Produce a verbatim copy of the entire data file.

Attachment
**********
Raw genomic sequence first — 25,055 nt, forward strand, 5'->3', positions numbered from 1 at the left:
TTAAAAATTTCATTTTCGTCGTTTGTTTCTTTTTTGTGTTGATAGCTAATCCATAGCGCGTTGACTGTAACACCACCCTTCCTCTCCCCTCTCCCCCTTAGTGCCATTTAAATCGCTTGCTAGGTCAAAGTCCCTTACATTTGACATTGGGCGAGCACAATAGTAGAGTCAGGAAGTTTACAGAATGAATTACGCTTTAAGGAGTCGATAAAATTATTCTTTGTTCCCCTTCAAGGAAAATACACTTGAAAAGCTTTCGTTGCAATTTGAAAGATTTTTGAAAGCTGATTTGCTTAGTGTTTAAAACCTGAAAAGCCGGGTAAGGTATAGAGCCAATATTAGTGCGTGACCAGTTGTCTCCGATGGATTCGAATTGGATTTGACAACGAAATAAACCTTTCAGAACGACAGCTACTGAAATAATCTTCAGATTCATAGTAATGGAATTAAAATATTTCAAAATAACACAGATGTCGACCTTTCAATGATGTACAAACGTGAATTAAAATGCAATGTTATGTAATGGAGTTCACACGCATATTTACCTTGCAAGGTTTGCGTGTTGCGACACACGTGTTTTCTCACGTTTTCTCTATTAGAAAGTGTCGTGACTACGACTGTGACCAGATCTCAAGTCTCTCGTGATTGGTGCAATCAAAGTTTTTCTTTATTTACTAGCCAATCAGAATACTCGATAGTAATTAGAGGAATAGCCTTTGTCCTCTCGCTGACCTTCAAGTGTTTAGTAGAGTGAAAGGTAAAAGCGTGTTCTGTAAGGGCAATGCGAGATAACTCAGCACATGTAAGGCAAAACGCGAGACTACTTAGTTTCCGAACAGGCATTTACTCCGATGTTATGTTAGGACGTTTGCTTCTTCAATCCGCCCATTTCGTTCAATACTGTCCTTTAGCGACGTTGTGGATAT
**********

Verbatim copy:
Raw genomic sequence first — 25,055 nt, forward strand, 5'->3', positions numbered from 1 at the left:
TTAAAAATTTCATTTTCGTCGTTTGTTTCTTTTTTGTGTTGATAGCTAATCCATAGCGCGTTGACTGTAACACCACCCTTCCTCTCCCCTCTCCCCCTTAGTGCCATTTAAATCGCTTGCTAGGTCAAAGTCCCTTACATTTGACATTGGGCGAGCACAATAGTAGAGTCAGGAAGTTTACAGAATGAATTACGCTTTAAGGAGTCGATAAAATTATTCTTTGTTCCCCTTCAAGGAAAATACACTTGAAAAGCTTTCGTTGCAATTTGAAAGATTTTTGAAAGCTGATTTGCTTAGTGTTTAAAACCTGAAAAGCCGGGTAAGGTATAGAGCCAATATTAGTGCGTGACCAGTTGTCTCCGATGGATTCGAATTGGATTTGACAACGAAATAAACCTTTCAGAACGACAGCTACTGAAATAATCTTCAGATTCATAGTAATGGAATTAAAATATTTCAAAATAACACAGATGTCGACCTTTCAATGATGTACAAACGTGAATTAAAATGCAATGTTATGTAATGGAGTTCACACGCATATTTACCTTGCAAGGTTTGCGTGTTGCGACACACGTGTTTTCTCACGTTTTCTCTATTAGAAAGTGTCGTGACTACGACTGTGACCAGATCTCAAGTCTCTCGTGATTGGTGCAATCAAAGTTTTTCTTTATTTACTAGCCAATCAGAATACTCGATAGTAATTAGAGGAATAGCCTTTGTCCTCTCGCTGACCTTCAAGTGTTTAGTAGAGTGAAAGGTAAAAGCGTGTTCTGTAAGGGCAATGCGAGATAACTCAGCACATGTAAGGCAAAACGCGAGACTACTTAGTTTCCGAACAGGCATTTACTCCGATGTTATGTTAGGACGTTTGCTTCTTCAATCCGCCCATTTCGTTCAATACTGTCCTTTAGCGACGTTGTGGATAT